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Fig. 855. Lateral Wall of Nasal Cavity

Palate Development | Respiratory Development | Smell Development

Lateral Wall (Figs. 855, 856). On the lateral wall are the superior, middle, and inferior nasal conchæ, and below and lateral to each concha is the corresponding nasal passage or meatus. Above the superior concha is a narrow recess, the sphenoethmoidal recess, into which the sphenoidal sinus opens. The superior meatus is a short oblique passage extending about half-way along the upper border of the middle concha; the posterior ethmoidal cells open into the front part of this meatus. The middle meatus is below and lateral to the middle concha, and is continued anteriorly into a shallow depression, situated above the vestibule and named the atrium of the middle meatus. On raising or removing the middle concha the lateral wall of this meatus is fully displayed. On it is a rounded elevation, the bulla ethmoidalis, and below and in front of this is a curved cleft, the hiatus semilunaris.

The floor is concave from side to side and almost horizontal antero-posteriorly; its anterior three-fourths are formed by the palatine process of the maxilla, its posterior fourth by the horizontal process of the palatine bone. In its anteromedial part, directly over the incisive foramen, a small depression, the nasopalatine recess, is sometimes seen; it points downward and forward and occupies the position of a canal which connected the nasal with the buccal cavity in early fetal life.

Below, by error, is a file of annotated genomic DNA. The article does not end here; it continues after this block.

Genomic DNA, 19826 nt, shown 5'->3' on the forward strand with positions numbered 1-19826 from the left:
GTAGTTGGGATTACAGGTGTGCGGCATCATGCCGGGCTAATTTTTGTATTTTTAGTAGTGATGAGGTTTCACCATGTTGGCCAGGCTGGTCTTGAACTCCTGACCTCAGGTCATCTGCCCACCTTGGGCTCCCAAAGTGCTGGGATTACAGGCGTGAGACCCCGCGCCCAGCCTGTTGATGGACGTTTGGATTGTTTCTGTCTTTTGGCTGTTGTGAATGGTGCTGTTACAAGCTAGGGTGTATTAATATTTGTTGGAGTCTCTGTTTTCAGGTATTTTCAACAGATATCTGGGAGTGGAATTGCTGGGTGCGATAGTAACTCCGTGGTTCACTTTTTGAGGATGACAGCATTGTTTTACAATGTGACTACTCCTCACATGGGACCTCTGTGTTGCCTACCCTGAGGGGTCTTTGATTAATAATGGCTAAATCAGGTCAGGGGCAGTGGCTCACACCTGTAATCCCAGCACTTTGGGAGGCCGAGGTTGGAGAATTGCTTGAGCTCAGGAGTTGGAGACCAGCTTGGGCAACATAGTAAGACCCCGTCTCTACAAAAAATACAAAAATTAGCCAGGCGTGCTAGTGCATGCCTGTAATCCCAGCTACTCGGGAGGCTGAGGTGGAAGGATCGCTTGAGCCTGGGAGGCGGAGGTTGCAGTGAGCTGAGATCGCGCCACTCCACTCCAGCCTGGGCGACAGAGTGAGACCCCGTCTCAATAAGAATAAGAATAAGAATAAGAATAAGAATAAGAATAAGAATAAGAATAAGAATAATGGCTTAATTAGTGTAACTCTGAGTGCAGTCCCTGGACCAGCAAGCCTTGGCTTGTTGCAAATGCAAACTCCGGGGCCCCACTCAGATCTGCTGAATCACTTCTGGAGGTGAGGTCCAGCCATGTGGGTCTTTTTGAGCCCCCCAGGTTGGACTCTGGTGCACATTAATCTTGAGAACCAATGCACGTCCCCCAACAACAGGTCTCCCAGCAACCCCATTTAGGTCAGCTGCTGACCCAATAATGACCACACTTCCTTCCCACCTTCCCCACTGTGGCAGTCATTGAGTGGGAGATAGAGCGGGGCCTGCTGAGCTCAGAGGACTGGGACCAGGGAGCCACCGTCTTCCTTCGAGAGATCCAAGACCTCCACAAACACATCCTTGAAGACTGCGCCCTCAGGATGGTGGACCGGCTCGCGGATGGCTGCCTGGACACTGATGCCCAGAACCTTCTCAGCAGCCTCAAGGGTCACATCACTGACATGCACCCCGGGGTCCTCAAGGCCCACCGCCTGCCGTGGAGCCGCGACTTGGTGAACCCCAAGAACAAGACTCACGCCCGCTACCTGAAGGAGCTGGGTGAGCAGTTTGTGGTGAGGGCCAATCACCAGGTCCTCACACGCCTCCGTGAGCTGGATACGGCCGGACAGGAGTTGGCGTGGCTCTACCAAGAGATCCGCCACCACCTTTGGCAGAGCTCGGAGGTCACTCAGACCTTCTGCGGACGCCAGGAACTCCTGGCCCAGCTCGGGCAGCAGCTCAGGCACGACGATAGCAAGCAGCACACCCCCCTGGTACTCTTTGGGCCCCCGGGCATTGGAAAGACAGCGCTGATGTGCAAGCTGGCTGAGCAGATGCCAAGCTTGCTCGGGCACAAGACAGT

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Reference

Gray H. Anatomy of the human body. (1918) Philadelphia: Lea & Febiger.


Cite this page: Hill, M.A. (2024, May 29) Embryology Gray0855.jpg. Retrieved from https://embryology.med.unsw.edu.au/embryology/index.php/File:Gray0855.jpg

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